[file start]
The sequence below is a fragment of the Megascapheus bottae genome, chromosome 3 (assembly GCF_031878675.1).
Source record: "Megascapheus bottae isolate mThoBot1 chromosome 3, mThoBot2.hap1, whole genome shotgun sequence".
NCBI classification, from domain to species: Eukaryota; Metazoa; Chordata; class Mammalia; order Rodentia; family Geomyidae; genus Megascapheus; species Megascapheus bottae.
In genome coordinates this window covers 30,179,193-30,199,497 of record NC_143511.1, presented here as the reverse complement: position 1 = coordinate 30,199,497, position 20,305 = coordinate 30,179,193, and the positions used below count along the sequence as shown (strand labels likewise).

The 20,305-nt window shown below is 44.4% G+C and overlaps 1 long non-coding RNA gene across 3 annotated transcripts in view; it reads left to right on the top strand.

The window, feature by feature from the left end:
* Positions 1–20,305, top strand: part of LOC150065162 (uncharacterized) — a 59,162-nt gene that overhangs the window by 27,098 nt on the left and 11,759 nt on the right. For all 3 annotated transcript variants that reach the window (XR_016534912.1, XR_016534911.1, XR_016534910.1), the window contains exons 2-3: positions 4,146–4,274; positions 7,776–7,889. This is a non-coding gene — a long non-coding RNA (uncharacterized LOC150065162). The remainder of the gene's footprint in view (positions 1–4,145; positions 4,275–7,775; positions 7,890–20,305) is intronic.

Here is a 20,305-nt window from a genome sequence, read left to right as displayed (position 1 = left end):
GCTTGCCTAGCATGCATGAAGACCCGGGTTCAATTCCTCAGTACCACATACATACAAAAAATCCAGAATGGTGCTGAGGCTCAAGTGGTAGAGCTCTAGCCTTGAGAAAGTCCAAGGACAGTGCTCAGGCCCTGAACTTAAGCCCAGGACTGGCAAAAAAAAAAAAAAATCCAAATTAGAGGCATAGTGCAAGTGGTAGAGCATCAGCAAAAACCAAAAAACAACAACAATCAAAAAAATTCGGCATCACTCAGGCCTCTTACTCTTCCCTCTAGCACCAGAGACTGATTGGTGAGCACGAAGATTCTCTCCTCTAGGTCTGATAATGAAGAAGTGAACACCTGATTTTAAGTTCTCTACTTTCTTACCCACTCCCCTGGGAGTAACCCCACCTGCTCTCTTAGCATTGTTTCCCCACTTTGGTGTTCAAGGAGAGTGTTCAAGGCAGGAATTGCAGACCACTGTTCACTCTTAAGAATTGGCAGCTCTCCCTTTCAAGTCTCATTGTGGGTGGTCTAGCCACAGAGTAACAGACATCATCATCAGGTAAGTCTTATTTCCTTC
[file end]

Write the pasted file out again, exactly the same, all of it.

The sequence below is a fragment of the Megascapheus bottae genome, chromosome 3 (assembly GCF_031878675.1).
Source record: "Megascapheus bottae isolate mThoBot1 chromosome 3, mThoBot2.hap1, whole genome shotgun sequence".
NCBI classification, from domain to species: Eukaryota; Metazoa; Chordata; class Mammalia; order Rodentia; family Geomyidae; genus Megascapheus; species Megascapheus bottae.
In genome coordinates this window covers 30,179,193-30,199,497 of record NC_143511.1, presented here as the reverse complement: position 1 = coordinate 30,199,497, position 20,305 = coordinate 30,179,193, and the positions used below count along the sequence as shown (strand labels likewise).

The 20,305-nt window shown below is 44.4% G+C and overlaps 1 long non-coding RNA gene across 3 annotated transcripts in view; it reads left to right on the top strand.

The window, feature by feature from the left end:
* Positions 1–20,305, top strand: part of LOC150065162 (uncharacterized) — a 59,162-nt gene that overhangs the window by 27,098 nt on the left and 11,759 nt on the right. For all 3 annotated transcript variants that reach the window (XR_016534912.1, XR_016534911.1, XR_016534910.1), the window contains exons 2-3: positions 4,146–4,274; positions 7,776–7,889. This is a non-coding gene — a long non-coding RNA (uncharacterized LOC150065162). The remainder of the gene's footprint in view (positions 1–4,145; positions 4,275–7,775; positions 7,890–20,305) is intronic.

Here is a 20,305-nt window from a genome sequence, read left to right as displayed (position 1 = left end):
GCTTGCCTAGCATGCATGAAGACCCGGGTTCAATTCCTCAGTACCACATACATACAAAAAATCCAGAATGGTGCTGAGGCTCAAGTGGTAGAGCTCTAGCCTTGAGAAAGTCCAAGGACAGTGCTCAGGCCCTGAACTTAAGCCCAGGACTGGCAAAAAAAAAAAAAAATCCAAATTAGAGGCATAGTGCAAGTGGTAGAGCATCAGCAAAAACCAAAAAACAACAACAATCAAAAAAATTCGGCATCACTCAGGCCTCTTACTCTTCCCTCTAGCACCAGAGACTGATTGGTGAGCACGAAGATTCTCTCCTCTAGGTCTGATAATGAAGAAGTGAACACCTGATTTTAAGTTCTCTACTTTCTTACCCACTCCCCTGGGAGTAACCCCACCTGCTCTCTTAGCATTGTTTCCCCACTTTGGTGTTCAAGGAGAGTGTTCAAGGCAGGAATTGCAGACCACTGTTCACTCTTAAGAATTGGCAGCTCTCCCTTTCAAGTCTCATTGTGGGTGGTCTAGCCACAGAGTAACAGACATCATCATCAGGTAAGTCTTATTTCCTTC